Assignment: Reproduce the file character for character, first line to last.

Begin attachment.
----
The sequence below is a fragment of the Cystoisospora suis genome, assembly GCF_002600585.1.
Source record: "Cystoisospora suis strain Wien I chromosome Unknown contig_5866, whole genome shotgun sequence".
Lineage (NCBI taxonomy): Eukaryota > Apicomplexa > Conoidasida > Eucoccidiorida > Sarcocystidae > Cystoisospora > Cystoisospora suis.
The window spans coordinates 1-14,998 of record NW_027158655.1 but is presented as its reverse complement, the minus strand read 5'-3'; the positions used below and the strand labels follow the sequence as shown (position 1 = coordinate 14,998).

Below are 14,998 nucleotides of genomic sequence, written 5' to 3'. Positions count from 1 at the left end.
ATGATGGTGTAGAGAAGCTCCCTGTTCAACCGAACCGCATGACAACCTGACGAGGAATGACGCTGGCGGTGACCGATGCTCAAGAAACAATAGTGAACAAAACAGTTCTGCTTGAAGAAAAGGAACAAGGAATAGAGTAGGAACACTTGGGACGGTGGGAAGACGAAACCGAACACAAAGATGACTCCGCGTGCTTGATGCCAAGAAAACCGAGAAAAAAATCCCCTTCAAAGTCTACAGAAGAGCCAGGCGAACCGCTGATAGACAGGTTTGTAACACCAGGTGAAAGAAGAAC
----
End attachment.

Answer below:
The sequence below is a fragment of the Cystoisospora suis genome, assembly GCF_002600585.1.
Source record: "Cystoisospora suis strain Wien I chromosome Unknown contig_5866, whole genome shotgun sequence".
Lineage (NCBI taxonomy): Eukaryota > Apicomplexa > Conoidasida > Eucoccidiorida > Sarcocystidae > Cystoisospora > Cystoisospora suis.
The window spans coordinates 1-14,998 of record NW_027158655.1 but is presented as its reverse complement, the minus strand read 5'-3'; the positions used below and the strand labels follow the sequence as shown (position 1 = coordinate 14,998).

Below are 14,998 nucleotides of genomic sequence, written 5' to 3'. Positions count from 1 at the left end.
ATGATGGTGTAGAGAAGCTCCCTGTTCAACCGAACCGCATGACAACCTGACGAGGAATGACGCTGGCGGTGACCGATGCTCAAGAAACAATAGTGAACAAAACAGTTCTGCTTGAAGAAAAGGAACAAGGAATAGAGTAGGAACACTTGGGACGGTGGGAAGACGAAACCGAACACAAAGATGACTCCGCGTGCTTGATGCCAAGAAAACCGAGAAAAAAATCCCCTTCAAAGTCTACAGAAGAGCCAGGCGAACCGCTGATAGACAGGTTTGTAACACCAGGTGAAAGAAGAAC